Pequea Part II by J.K. Garrett and L.P. Brooks
Last week we discussed the emergence of Harry Clay Kaufman from carefree teenager crafting lures in his spare time to the role of wunderkind tackle producer in Philadelphia, PA. Kaufman, born in Philadelphia on 14 October 1885, had at least two failed tackle businesses under his belt by his twenty-second birthday . It is understandable that he wanted to start over in Strasburg (where his partner Edwin Brown was principal of the Public school) when so many Philadelphians were left with unpaid debts from Harry's earlier failed ventures. Fishing tackle was in the Kaufman blood, as Harry had an older brother and nephew who worked for well known tackle houses and could be of use buying his products, if only he could make the Pequea Works a success.
You can count on one hand the number of early tackle companies whose records still exist in sufficient quantity to show much insight into the internal workings of the company. Pequea is one of these few companies. With the reader's permission, we will stray from the usual practice of showing an array of the most artistic and rare examples of their letterhead and turn our attention to paper which focuses on internal Pequea operations and how these related to his customers. In this edition we will discuss the early years when Pequea was just hitting it's stride. Next week we will discuss the golden years of the company and the death of its president.
By 1909 Harry had taken a wife (Virginia, who he called Vergie), who was a salaried employee at Pequea. The handwritten letter dated 13 September 1911 (shown here) was penned by Harry from the Republican House hotel in Milwaukee, WI, to Vergie back home. Harry was on a road trip hawking his wares and seems to have met with some success at the Standart Brothers Hardware Corporation of Detroit, Michigan. Apparently Standart wanted to see some Pequea "Plug Baits" and some "gang hooks" with gut leader for fishing with earth worms. He asks Vergie to ensure that the Plugs were perfect in all respects and the worm gangs on the card were of uniform length. We may wonder from this admonition to Vergie if off the shelf items might not have the same quality control as sample items. It is this lack of quality control that would be a constant strain on relations between Pequea and their customers for decades to come. Letters to Pequea may be found by the bushel , sent by irate retailers because of defective Pequea workmanship. Many times the returned items were replaced by Pequea with goods as bad or worse than those which caused the complaints.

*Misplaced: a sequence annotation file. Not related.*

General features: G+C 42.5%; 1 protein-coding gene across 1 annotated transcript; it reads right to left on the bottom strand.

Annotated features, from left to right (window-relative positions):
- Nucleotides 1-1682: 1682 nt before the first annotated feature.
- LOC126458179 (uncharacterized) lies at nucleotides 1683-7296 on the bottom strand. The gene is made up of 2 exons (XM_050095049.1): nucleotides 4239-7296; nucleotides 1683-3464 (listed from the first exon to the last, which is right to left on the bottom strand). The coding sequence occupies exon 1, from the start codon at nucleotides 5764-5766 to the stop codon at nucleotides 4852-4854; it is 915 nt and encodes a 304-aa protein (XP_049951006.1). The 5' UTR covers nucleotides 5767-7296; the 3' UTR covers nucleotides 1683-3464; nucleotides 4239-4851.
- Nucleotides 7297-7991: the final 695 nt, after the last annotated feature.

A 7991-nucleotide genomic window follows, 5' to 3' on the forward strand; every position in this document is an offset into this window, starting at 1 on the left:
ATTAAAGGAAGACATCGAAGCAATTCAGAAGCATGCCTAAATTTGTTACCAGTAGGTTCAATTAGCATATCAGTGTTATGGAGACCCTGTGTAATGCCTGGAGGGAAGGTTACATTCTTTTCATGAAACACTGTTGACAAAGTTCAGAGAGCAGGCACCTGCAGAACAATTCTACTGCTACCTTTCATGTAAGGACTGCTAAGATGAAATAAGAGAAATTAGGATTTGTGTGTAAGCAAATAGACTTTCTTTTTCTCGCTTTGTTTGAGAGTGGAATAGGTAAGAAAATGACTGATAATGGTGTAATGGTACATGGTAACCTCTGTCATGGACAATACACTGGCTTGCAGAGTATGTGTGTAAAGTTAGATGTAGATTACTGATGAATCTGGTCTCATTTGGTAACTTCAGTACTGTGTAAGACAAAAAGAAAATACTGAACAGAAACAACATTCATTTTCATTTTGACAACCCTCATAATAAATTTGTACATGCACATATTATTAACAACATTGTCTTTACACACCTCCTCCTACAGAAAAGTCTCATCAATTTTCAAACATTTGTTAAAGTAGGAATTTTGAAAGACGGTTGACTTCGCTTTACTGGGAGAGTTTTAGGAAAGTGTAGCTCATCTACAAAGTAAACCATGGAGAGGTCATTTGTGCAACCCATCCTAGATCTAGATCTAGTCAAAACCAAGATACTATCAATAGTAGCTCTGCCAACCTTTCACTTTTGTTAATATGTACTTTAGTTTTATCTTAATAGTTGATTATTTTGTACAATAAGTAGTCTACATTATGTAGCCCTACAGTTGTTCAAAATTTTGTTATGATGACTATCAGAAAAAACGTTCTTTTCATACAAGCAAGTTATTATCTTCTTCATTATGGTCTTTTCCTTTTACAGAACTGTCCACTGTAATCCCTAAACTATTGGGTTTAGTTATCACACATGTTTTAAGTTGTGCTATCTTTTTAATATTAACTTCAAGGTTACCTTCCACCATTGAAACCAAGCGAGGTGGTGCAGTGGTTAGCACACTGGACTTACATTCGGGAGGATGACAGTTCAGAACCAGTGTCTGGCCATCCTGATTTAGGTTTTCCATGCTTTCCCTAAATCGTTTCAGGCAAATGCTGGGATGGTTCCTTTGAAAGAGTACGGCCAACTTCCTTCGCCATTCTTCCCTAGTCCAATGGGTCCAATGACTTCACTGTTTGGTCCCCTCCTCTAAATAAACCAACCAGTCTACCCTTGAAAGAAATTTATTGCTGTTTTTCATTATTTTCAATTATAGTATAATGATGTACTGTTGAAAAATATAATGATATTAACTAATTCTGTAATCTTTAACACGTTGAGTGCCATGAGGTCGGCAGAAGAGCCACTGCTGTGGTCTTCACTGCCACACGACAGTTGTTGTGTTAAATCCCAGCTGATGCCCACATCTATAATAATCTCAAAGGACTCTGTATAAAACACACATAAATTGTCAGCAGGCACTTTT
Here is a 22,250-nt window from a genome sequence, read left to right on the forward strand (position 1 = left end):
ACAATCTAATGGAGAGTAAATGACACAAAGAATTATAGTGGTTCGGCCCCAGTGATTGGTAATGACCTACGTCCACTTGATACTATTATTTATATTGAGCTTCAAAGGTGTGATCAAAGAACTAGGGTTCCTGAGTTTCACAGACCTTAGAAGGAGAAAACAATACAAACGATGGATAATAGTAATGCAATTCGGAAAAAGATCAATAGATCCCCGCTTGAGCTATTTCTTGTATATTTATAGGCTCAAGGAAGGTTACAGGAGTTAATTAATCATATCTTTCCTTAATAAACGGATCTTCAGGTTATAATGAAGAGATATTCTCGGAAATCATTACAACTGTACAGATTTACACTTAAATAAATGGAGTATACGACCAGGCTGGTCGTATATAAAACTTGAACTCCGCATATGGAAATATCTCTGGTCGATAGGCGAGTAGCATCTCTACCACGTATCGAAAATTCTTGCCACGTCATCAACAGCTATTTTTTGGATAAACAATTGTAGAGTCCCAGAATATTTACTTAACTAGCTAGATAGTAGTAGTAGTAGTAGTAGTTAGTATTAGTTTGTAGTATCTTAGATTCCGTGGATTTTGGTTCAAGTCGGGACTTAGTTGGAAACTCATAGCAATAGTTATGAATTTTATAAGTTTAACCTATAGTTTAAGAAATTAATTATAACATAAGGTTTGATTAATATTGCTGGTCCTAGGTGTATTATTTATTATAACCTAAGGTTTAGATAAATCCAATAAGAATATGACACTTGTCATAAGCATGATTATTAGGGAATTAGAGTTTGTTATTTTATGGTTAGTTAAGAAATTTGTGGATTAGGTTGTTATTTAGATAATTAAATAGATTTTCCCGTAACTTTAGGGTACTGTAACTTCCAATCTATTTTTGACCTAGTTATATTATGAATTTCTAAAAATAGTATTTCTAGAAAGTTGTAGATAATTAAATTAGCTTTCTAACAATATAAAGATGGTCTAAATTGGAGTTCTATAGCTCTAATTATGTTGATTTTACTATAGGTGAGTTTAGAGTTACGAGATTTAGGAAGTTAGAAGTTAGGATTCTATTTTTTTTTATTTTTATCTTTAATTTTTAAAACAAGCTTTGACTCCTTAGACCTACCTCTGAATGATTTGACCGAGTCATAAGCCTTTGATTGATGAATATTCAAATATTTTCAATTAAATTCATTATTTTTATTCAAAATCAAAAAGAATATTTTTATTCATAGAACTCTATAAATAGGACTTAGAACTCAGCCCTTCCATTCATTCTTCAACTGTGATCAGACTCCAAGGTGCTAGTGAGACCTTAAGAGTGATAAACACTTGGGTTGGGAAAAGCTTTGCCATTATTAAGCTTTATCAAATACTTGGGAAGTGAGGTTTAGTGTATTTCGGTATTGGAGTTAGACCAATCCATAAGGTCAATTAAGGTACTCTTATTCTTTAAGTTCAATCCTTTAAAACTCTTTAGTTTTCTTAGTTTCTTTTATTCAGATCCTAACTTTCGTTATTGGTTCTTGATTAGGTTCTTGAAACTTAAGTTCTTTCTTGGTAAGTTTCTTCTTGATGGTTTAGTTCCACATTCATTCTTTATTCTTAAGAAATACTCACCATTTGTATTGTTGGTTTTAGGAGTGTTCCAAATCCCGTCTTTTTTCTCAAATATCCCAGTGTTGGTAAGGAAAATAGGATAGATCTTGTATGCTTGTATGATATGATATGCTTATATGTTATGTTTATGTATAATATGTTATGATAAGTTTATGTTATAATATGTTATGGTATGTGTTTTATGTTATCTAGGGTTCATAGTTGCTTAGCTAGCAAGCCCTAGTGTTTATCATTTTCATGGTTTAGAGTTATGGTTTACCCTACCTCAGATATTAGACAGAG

Why, we may ask, would retail companies continue to do business with such an undependable bunch of folk. The answer is two fold. First much of what Pequea sold did meet the average fisherman's needs. Equally important, the goods were sold at about the lowest prices possible compared to other manufacturers in the tackle industry. Second, Harry was a born salesman. He would promise the moon and stars on his sales trips, Pequea production schedules and quality would be found wanting, and the following year he would show up again and somehow kiss and make up with buyers not yet fully convinced of his duplicity.
Our next piece of Pequea paper shows a handwritten payroll list on company letterhead. The payroll is dated for 29 September 1911. A comparison of this list with earlier payrolls shows that he took many of the employees with him to Strasburg that had worked for him in Philadelphia. Even more informative is the inclusion of relatives of his partner Brown and a salary for his wife Vergie. He would have found it hard, if not impossible, to fire friends and relatives, even if his business suffered by their incompetence. Truth be told, Harry had a soft spot for his old friends even if they occasionally proved to be deeply stupid or infirm in their older years.
Our next example of internal Pequea paper is page one of a five page order by New York Sporting Goods dated 4 January 1912. The massive amounts and diverse styles of products available from Pequea is stunning. Of course some of the items were produced by other wholesalers and touted as Pequea's own. The five page list contains great varieties of snelled hooks, leader, sinkers, plug baits and spinners. Not included on this order were many other products available from Pequea such as bobbers, hand lines, swivels, flies, etc. Even if Harry did not always deliver all the goods he promised or in a condition to be usable, he delivered enough to help retailers make money and keep them coming back for more. We repeatedly see invoices from large companies like Shakespeare buying Pequea items and companies like Enterprise Mfg. Co. acting as suppliers to Pequea. Many times we see the same company acting in both capacities (i.e. G. W. Frost of Stevens Point, WI). There must have been very few significant tackle makers or retailers that Pequea did not interact with in some capacity through the years. The vast archive of their available correspondence proves it so.
Next week, the golden years of Pequea.